Kevin Ong, Associate Professor and Extension Plant Pathologist*
Powdery mildew is one of the most serious diseases of roses grown in greenhouses and in the field. Caused by a variety of fungi, this disease affects more than 7,600 species of host plants throughout the world, although only a few species of fungi cause the disease on roses. But once infected, powdery mildew can inflict immense damage on rose bushes.
Early symptoms of powdery mildew can include red blister-like areas on the upper leaf surface, followed by a white, powdery growth on the aerial parts of the plant (Fig. 1). Powdery mildew is sometimes confused with downy mildew, which occurs on the underside of the leaves.
Though the fungus can infect any part of the plant, younger, more succulent tissue typically shows the first signs of disease. The fungus can also infect the flowers, sepals (the green coverings of a flower bud), and unopened buds.
Once the fungus takes over the plant, the leaves become disfigured, impairing the plant’s ability to photosynthesize food and causing rosebuds to fail to open properly. Severe infections stunt leaf growth, cause leaves to drop prematurely, and reduce flowering, making the plant impossible to sell. If left unchecked, the fungal growth can cover the entire plant (Fig. 2) and completely defoliate the rose bush.
The fungus Sphaerotheca pannosa var. rosae, also known as Podosphaera pannosa, causes powdery mildew on roses and is the most common species of the powdery mildew pathogen. This fungus must have a living host to complete its life cycle, which can be as short as 72 to 96 hours in favorable conditions.
Fungal spores attack the plant’s new growth by penetrating the cells and taking moisture and nutrients from the host cell as the mold spreads across the foliage. Spores develop in chains, causing the powdery growth, and spread to new plants by way of wind currents (Fig. 3). To survive unfavorable conditions, the fungus can remain dormant in buds or develop as spherical fruiting bodies (chasmothecia or cliestothecia).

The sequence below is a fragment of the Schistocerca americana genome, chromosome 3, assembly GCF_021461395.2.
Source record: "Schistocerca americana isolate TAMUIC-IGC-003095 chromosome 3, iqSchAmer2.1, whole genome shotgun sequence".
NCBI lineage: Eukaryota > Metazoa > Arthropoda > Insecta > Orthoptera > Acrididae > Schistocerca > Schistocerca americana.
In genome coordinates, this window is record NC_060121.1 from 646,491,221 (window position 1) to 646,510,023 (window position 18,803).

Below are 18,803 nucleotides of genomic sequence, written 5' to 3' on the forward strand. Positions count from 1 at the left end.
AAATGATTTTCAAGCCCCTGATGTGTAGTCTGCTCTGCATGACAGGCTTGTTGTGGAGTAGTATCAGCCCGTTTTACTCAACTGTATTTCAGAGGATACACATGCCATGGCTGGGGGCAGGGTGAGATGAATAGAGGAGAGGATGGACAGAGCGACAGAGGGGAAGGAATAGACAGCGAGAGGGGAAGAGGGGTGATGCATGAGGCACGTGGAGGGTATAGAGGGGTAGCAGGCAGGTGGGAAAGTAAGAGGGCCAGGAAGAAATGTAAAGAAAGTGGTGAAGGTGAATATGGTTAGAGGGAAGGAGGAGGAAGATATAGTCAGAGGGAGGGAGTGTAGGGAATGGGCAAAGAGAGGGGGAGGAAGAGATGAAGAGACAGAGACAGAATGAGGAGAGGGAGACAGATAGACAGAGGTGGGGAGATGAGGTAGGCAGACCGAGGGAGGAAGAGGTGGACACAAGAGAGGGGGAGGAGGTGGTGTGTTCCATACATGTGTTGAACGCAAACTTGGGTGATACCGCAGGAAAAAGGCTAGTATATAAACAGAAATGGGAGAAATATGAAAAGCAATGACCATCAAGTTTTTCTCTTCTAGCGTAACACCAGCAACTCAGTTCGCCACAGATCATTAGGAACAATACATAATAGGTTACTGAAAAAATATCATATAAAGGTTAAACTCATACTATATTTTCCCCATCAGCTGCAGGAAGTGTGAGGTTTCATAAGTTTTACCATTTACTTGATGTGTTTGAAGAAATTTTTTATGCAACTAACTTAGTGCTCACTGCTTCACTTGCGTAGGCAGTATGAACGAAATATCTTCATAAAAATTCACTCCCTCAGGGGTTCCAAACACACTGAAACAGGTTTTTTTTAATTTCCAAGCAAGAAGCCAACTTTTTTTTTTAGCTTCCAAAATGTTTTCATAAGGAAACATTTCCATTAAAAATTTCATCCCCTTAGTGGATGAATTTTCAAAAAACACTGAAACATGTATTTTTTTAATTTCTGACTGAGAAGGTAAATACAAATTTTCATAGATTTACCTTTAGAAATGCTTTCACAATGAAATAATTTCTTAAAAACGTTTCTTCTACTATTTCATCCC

Powdery mildew is most active in spring conditions of hot or warm days with cool nights. Like most fungi, poor air circulation and high humidity promote growth, although the fungus develops on dry leaf surfaces. Unlike most fungal pathogens, water on leaf surfaces prevents the spores from germinating.
This fungus is present in all areas of the soil, waiting for favorable conditions to infect susceptible plants. Use proper cultural techniques to prevent and control it.
- Clean up and dispose of fallen leaves and debris surrounding plants.
- Prune infected plant parts and dispose of them properly.
- Provide plants with adequate nutrients and water to maintain their immune defenses.
- Keep the soil well watered and mulched to prevent moisture loss and to cover up overwintering spores.
- Space plants far enough apart to provide good air circulation and prune them regularly to prevent overcrowding.
- Use fans to provide adequate ventilation during humid nights.
- Water the roses in mid-morning so the foliage can dry rapidly and to avoid infection by other fungal pathogens.
- Use fungicides as a preventive measure during optimal growth conditions. Be sure to read the product labels and follow all directions.
Floriculture and Ornamental Nurseries: Powdery Mildew.University of California Agriculture and Natural Resources, Statewide Integrated Pest Management Program. http://www.ipm.ucdavis.edu/PMG/r280101011.html
Horst, R. Kenneth, and Raymond A. Cloyd. 2007.Compendium of Rose Diseases and Pests. St. Paul, MN:American Phytopathological Society.
Powdery Mildew on Ornamentals. University of California Agriculture and Natural Resources, Statewide Integrated Pest Management Program. http://www.ipm.ucdavis.edu/PMG/PESTNOTES/pn7493.html
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